Accountability – means giving explanations for any variance in the actual performance from the expectations set. Accountability can not be delegated. For example, if ’A’ is given a task with sufficient authority, and ’A’ delegates this task to B and asks him to ensure that task is done well, responsibility rest with ’B’, but accountability still rest with ’A’. The top level management is most accountable. Being accountable means being innovative as the person will think beyond his scope of job. Accountability, in short, means being answerable for the end result. Accountability can’t be escaped. It arises from responsibility.
For achieving delegation, a manager has to work in a system and has to perform following steps : –

Authority is the legal right of person or superior to command his subordinates while accountability is the obligation of individual to carry out his duties as per standards of performance Authority flows from the superiors to subordinates,in which orders and instructions are given to subordinates to complete the task. It is only through authority, a manager exercises control. In a way through exercising the control the superior is demanding accountability from subordinates. If the marketing manager directs the sales supervisor for 50 units of sale to be undertaken in a month. If the above standards are not accomplished, it is the marketing manager who will be accountable to the chief executive officer. Therefore, we can say that authority flows from top to bottom and responsibility flows from bottom to top. Accountability is a result of responsibility and responsibility is result of authority. Therefore, for every authority an equal accountability is attached.

Granting of authority

As long as this isn’t done unfairly (say, in the middle of a tense VP review meeting, during a failing demo, when Sally has no idea she’s going to be expected to answer any questions), this sets a tone of collaboration. People can be free to acknowledge each other’s expertise, and they will yield authority appropriately. Of course, for the project manager, nothing is risked. If Sally’s suggestions aren’t good, the discussion continues. But without that first question, the discussion may never happen at all.

Of course, delegation also extends to explicit handoffs of authority. By publicly declaring that a work area or feature is going to be managed by someone, a manager transfers her authority to that person. It’s important that delegations are done with enough visibility that everyone who needs to see the transfer actually sees it. Any time I handed off responsibility to someone who worked for me, I made sure to contact every programmer or tester who would be affected so that they would know that whatever power and authority I had for that work would be transferred to someone else.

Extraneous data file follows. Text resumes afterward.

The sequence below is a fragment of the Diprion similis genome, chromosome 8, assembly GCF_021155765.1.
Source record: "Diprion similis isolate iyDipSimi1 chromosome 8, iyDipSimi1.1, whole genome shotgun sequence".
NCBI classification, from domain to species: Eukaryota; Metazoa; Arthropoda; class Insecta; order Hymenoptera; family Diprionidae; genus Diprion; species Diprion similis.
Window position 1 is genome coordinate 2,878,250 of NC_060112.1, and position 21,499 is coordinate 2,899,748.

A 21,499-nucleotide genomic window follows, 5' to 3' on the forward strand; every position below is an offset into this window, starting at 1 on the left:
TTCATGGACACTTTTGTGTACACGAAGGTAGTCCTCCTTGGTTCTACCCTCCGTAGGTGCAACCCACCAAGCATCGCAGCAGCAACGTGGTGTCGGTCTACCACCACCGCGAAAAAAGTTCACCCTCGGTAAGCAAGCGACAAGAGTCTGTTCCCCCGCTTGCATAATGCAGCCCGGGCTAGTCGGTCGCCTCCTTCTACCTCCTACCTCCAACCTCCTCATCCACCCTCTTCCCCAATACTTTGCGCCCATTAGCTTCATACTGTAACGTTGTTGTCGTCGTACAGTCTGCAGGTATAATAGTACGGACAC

Of course, sometimes people don’t want to see things delegated, and it’s the leader’s job to use her power to enforce it. John, a project manager on my team, was ready to take on more responsibility. Many managers have trouble delegating. They rose in seniority because of their ability to get work done on their own, and leading requires a different balance of skills than being an individual contributor. These managers are usually held back by the fear that they don’t have
enough control.

Of course, this is a trap because if that fear drives their decisions, they can never learn to trust anyone, and without trust, leadership is impossible. Sometimes the solution is a compromise. The manager just has to discuss, with the
member of her team at the moment of delegation, what considerations the delegate is expected to make. (“John, I’m worried about Steve. He’s been late on every estimate. So, pay extra attention to that, OK?”) By setting expectations around assignments, leaders transfer some of the experience and guidance, and probably increase the odds of success.

The inability to delegate has led to the downfall of many executives – from the top-notch managers to the first-line supervisors. Successful businesses, regardless of size, encourage not only their managers and supervisors but also others to master the art of delegation. Historically, delegation has been a vertical process, with managers delegating to subordinates in a clearly defined hierarchical structure. Today’s successful businesses are emphasizing both horizontal and vertical delegation. With the growing emphasis on teamwork, the ability to influence and delegate to others over whom you have no direct control is critical to the team’s success.

Whether delegating vertically or horizontally, delegation must be accompanied by effective coaching. Delegation will not be effective unless managers and other designated supervisors and coaches work with employees to help them develop the skills needed to get the job done. Effective delegation also requires good communication and a high degree of trust between the delegator and the delegatee.

Delegation is not task assignment. Task assignment is simply assigning work to an individual within the duties and responsibilities of his position. Delegation, on the other hand, involves the manager giving someone the responsibility and authority to do something that is normally part of the manager’s job.

Delegation is not “dumping.” Managers should take special care to make sure that the employee does not think he is trying to “dump” unpleasant assignments on him. If delegation is not done properly, employees feel put upon and resent what they perceive as ‘ I’ve to follow the boss’s order ’.

Delegation is not abdication. The manager still has the ultimate accountability for the assignment. That’s why it is important for you to establish appropriate controls and checkpoints to monitor progress. Besides, managers should give delegatees the appropriate authority to act along with clear expectations including any boundaries or criteria. The manager, however, should try to avoid prescribing HOW the assignment should be completed.